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State v. Jackson

Court of Appeals of New Mexico

September 12, 2018

STATE OF NEW MEXICO, Plaintiff-Appellee,
v.
SHAROSKI BERNARD JACKSON, Defendant-Appellant.

          APPEAL FROM THE DISTRICT COURT OF BERNALILLO COUNTY Briana H. Zamora, District Judge

          Hector H. Balderas, Attorney General Santa Fe, NM Walter Hart, Assistant Attorney General Albuquerque, NM for Appellee

          Bennett J. Baur, Chief Public Defender B. Douglas Wood III, Assistant Appellate Defender Santa Fe, NM for Appellant

          OPINION

          JULIE J. VARGAS, JUDGE.

         {¶1} Defendant Sharoski Jackson appeals his convictions for human trafficking, promoting prostitution, accepting earnings from a prostitute, contributing to a delinquency of a minor, and conspiracy. The charges arose from Defendant's interactions with a minor, B.G., in early 2013. At trial, the State presented its theory that B.G. was engaged in commercial sexual activity at the urging and with the assistance of Defendant. The jury found Defendant guilty of all counts.

         {¶2} Defendant appeals, raising four points of error. First, Defendant claims that the district court erred by failing to properly instruct the jury that to convict him of human trafficking, it must find that he knew his victim was under the age of eighteen. Second, Defendant contends that the district court abused its discretion by admitting text messages without requiring the State to first lay a proper foundation for their admission. Third, Defendant argues that there was insufficient evidence to convict him of the charged crimes. Finally, Defendant insists that the district court abused its discretion when it denied his motion for a new trial, based on new evidence that B.G. purportedly lied during her testimony at trial. We discuss each of Defendant's claims of error in turn. Finding no error, we affirm.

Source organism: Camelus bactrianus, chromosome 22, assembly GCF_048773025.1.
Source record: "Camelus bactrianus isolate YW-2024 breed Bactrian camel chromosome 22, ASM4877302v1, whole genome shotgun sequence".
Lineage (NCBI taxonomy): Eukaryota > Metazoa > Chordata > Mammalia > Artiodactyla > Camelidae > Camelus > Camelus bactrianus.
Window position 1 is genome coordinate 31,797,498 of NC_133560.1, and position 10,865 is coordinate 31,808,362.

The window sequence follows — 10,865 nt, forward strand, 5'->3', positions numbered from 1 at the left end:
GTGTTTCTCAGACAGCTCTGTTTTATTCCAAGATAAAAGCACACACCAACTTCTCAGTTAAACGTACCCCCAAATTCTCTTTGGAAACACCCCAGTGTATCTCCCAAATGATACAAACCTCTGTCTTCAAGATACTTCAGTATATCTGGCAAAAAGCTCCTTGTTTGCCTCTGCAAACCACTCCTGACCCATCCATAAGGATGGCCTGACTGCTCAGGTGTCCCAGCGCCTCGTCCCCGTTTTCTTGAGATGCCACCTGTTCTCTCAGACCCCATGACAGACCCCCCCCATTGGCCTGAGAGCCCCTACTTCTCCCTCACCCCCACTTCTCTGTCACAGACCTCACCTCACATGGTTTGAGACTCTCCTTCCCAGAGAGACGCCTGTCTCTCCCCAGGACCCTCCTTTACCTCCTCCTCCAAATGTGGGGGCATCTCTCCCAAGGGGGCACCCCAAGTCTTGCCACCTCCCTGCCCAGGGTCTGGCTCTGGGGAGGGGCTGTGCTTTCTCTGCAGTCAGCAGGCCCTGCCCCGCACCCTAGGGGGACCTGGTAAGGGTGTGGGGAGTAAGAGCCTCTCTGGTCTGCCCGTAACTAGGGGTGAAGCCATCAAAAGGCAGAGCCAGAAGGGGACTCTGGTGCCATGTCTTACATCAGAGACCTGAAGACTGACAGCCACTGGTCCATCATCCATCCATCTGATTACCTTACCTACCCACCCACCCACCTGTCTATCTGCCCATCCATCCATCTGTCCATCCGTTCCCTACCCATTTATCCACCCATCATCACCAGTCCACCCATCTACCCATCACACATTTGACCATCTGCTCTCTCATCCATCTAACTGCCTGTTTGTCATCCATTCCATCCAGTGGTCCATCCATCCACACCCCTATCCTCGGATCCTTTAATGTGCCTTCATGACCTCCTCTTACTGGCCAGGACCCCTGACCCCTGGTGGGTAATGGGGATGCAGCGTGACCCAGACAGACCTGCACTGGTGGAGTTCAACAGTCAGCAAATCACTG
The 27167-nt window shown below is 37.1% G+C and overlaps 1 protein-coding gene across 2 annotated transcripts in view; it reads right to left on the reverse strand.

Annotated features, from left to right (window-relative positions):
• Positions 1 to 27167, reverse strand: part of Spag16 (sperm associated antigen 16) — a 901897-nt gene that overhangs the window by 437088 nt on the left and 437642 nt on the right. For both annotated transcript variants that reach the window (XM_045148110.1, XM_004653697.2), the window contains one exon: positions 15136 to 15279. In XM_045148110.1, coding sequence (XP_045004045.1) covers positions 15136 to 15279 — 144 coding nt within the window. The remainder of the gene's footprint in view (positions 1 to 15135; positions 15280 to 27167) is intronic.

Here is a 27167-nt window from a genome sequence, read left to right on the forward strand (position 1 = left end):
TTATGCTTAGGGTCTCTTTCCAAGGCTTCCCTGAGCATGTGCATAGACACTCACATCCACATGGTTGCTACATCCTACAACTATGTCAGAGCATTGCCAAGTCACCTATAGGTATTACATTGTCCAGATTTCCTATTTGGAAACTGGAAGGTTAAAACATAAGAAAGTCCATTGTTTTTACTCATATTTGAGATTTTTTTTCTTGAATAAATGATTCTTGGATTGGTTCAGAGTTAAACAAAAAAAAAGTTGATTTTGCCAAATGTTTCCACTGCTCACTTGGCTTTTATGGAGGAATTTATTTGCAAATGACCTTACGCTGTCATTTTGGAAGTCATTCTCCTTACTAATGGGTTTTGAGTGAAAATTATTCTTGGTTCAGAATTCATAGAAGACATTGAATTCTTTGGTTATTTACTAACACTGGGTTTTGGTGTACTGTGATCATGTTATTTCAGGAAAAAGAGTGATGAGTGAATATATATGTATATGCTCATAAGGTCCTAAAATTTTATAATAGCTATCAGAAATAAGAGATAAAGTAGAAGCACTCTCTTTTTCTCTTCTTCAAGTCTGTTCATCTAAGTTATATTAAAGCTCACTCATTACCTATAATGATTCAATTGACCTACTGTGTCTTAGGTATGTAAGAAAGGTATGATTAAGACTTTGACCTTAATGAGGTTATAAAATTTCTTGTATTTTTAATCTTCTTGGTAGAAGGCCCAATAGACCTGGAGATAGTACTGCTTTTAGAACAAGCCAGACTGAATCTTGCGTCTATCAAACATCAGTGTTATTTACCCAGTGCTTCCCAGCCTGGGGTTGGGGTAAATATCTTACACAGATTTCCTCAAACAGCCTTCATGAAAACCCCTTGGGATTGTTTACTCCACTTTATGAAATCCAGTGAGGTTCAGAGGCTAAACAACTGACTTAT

DISCUSSION

         A. Human Trafficking and Knowledge

         {¶3} Defendant argues that the instructions submitted to the jury were inadequate because the jury should have been instructed that to convict Defendant, it must find Defendant knew B.G. was under the age of eighteen when the acts giving rise to the human trafficking conviction occurred. This is a novel issue that New Mexico courts have not yet considered—whether knowledge of the victim's age is an essential element of human trafficking under NMSA 1978, Section 3 0-52-1(A)(2) (2008). We begin our analysis by setting forth our standard of review, which requires a plain language reading of the statute. We then consider interpretations of similar statutory language from other jurisdictions to arrive at the conclusion that knowledge of the victim's age is not an element of human trafficking under Section 3 0-52-1(A)(2).

         {¶4} Statutory interpretation presents "a question of law that we review de novo." State v. Parvilus, 2014-NMSC-028, ¶ 15, 332 P.3d 281. When interpreting statutes, we seek "to give effect to the intent of the Legislature." Id. ¶ 15; State ex rel. Helman v. Gallegos, 1994-NMSC-023, ¶ 23, 117 N.M. 346, 871 P.2d 1352 ("[I]t is part of the essence of judicial responsibility to search for and effectuate the legislative intent—the purpose or object—underlying the statute."). The first indicator of the Legislature's intent is the plain language of the statute. State v. Almanzar, 2014-NMSC-001, ¶ 14, 316 P.3d 183 (acknowledging that courts give "words their ordinary meaning, unless the Legislature indicates a different one was intended"). "When a statute contains language which is clear and unambiguous, we must give effect to that language and refrain from further statutory interpretation." State v. Jonathan M, 1990-NMSC-046, ¶ 4, 109 N.M. 789, 791 P.2d 64, superseded by statute as stated in State v. DeAngelo, 2015-NMSC-033, 360 P.3d 1151.